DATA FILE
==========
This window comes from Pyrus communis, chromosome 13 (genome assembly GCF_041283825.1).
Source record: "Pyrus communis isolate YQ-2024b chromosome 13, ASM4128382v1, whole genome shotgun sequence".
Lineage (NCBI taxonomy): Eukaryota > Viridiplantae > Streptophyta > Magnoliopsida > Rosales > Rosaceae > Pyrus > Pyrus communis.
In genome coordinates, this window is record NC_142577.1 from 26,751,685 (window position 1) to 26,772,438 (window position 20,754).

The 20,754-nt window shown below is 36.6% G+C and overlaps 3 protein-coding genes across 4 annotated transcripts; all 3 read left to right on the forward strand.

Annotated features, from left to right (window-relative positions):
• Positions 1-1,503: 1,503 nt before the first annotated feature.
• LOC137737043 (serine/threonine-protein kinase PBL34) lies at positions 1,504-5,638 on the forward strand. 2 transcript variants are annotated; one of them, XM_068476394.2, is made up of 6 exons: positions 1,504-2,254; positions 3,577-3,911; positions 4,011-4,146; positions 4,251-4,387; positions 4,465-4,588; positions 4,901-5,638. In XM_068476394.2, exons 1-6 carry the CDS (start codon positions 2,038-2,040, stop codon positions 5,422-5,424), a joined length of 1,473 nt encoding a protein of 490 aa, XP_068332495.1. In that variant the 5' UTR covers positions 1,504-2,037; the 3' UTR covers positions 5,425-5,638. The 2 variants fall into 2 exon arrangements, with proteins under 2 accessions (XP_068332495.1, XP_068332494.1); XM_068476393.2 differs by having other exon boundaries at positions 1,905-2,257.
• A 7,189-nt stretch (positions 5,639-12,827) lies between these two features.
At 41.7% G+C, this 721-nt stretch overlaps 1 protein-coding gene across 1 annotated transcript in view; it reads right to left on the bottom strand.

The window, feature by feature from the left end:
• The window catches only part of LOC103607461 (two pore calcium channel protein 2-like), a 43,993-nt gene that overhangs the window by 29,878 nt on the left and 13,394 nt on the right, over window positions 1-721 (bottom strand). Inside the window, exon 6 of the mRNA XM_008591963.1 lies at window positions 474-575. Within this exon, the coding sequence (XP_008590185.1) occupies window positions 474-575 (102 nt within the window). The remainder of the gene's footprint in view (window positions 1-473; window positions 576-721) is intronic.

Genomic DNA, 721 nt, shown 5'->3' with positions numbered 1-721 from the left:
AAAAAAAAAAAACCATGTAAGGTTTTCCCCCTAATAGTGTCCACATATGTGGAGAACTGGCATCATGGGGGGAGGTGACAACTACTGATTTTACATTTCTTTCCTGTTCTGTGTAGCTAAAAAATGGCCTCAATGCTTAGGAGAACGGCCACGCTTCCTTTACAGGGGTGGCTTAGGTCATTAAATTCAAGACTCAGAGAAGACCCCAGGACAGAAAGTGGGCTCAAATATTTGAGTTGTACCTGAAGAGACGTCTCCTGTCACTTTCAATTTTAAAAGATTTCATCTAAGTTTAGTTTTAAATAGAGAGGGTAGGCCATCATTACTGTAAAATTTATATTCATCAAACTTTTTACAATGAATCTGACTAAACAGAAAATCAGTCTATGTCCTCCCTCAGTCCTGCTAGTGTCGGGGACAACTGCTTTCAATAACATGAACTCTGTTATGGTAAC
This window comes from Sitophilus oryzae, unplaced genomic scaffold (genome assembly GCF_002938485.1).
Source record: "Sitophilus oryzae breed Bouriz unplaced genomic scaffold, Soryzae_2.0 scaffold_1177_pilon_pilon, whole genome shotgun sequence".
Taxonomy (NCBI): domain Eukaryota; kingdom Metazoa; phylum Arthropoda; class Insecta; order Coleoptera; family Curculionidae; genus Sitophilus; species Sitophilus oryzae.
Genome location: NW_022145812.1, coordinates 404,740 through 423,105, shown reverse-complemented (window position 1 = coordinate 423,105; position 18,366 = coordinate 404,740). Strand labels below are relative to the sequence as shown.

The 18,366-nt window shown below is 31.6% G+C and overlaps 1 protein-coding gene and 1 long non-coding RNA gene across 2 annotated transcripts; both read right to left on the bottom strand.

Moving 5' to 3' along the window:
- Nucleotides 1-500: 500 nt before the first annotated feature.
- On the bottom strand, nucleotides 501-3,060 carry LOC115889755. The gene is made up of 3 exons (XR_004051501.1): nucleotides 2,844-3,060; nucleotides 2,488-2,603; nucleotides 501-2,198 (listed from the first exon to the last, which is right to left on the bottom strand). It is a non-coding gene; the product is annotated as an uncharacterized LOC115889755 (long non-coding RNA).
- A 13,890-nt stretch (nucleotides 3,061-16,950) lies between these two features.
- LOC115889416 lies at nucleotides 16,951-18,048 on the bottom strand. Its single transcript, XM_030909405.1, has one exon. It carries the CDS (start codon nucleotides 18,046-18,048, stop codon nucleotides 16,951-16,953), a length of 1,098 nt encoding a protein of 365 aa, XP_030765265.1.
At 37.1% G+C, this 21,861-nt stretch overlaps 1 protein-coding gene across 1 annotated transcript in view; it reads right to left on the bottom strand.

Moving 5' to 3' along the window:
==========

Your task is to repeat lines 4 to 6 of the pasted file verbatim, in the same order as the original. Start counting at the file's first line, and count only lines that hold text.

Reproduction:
In genome coordinates, this window is record NC_142577.1 from 26,751,685 (window position 1) to 26,772,438 (window position 20,754).

The 20,754-nt window shown below is 36.6% G+C and overlaps 3 protein-coding genes across 4 annotated transcripts; all 3 read left to right on the forward strand.

Annotated features, from left to right (window-relative positions):